A recent exchange about gun statistics illustrates the failure of libertarianism to base political freedom on anything other than personal or cultural opinion.

In a recent blog post, Bryan Caplan, a libertarian anarchist and an economist at George Mason University (GMU), discusses a recent study linking gun ownership to suicide rates.

In that study, Justin Briggs and Alex Tabarrok (both of GMU) find:

Using a variety of techniques and data we estimate that a 1 percentage point increase in the household gun ownership rate leads to a .5 to .9% increase in suicides.

The researchers claim to have factored in the ability of people to substitute other methods of killing themselves. Whether they have adequately accounted for the fact that people serious about committing suicide (as opposed to making a “cry for help” or the like) tend to acquire guns for the purpose—as opposed to cutting themselves, taking pills, or doing other things less likely to result in death—I do not know.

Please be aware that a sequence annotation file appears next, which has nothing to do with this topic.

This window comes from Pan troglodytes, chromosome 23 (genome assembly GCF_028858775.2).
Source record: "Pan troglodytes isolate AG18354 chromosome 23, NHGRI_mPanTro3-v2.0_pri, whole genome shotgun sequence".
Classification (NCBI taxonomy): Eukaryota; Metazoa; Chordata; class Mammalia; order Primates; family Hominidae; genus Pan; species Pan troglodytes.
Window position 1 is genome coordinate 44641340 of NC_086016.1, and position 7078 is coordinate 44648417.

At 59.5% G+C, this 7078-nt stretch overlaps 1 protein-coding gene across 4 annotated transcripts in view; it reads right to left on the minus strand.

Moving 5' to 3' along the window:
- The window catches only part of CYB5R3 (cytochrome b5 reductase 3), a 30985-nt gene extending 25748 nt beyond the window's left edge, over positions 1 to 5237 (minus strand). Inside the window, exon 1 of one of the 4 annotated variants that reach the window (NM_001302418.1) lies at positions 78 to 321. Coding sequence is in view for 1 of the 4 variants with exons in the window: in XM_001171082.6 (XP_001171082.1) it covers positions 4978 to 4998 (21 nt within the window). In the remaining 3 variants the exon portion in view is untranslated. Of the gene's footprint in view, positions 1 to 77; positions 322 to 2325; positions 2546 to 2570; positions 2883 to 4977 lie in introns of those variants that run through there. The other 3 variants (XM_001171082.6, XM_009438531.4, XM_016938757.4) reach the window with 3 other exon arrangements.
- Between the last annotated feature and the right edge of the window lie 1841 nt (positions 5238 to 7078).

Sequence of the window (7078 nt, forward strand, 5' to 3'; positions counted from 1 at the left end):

As Caplan explains, a writer for Think Progress seized on the results to argue for more restrictive gun laws.

How, in light of this, does Caplan attempt to defend gun ownership? He pursues two lines of argument, one based on utilitarianism—the theory that the proper moral standard is “the greatest happiness for the greatest number”—the other on subjectivism—the idea that moral truths are matters or personal opinion or social convention.

Caplan’s utilitarian argument runs as follows:

[T]he Briggs-Tabarrok effect says that depriving 3,100,000 people of their guns (a 1 percentage-point decrease in the gun ownership rate) would save about 200-360 lives. . . . In ratio form, the Briggs-Tabarrok effect says that to prevent a single suicide, 8,600 to 15,500 people—the vast majority of whom are not suicidal—must lose their guns.

Is that a good deal? A standard $7M value of life [!] implies a critical value of gun ownership between $452 and $814 per person per year. If the marginal person's value of gun ownership is less than that, gun deprivation passes the cost-benefit test.

Soak that in. . . .

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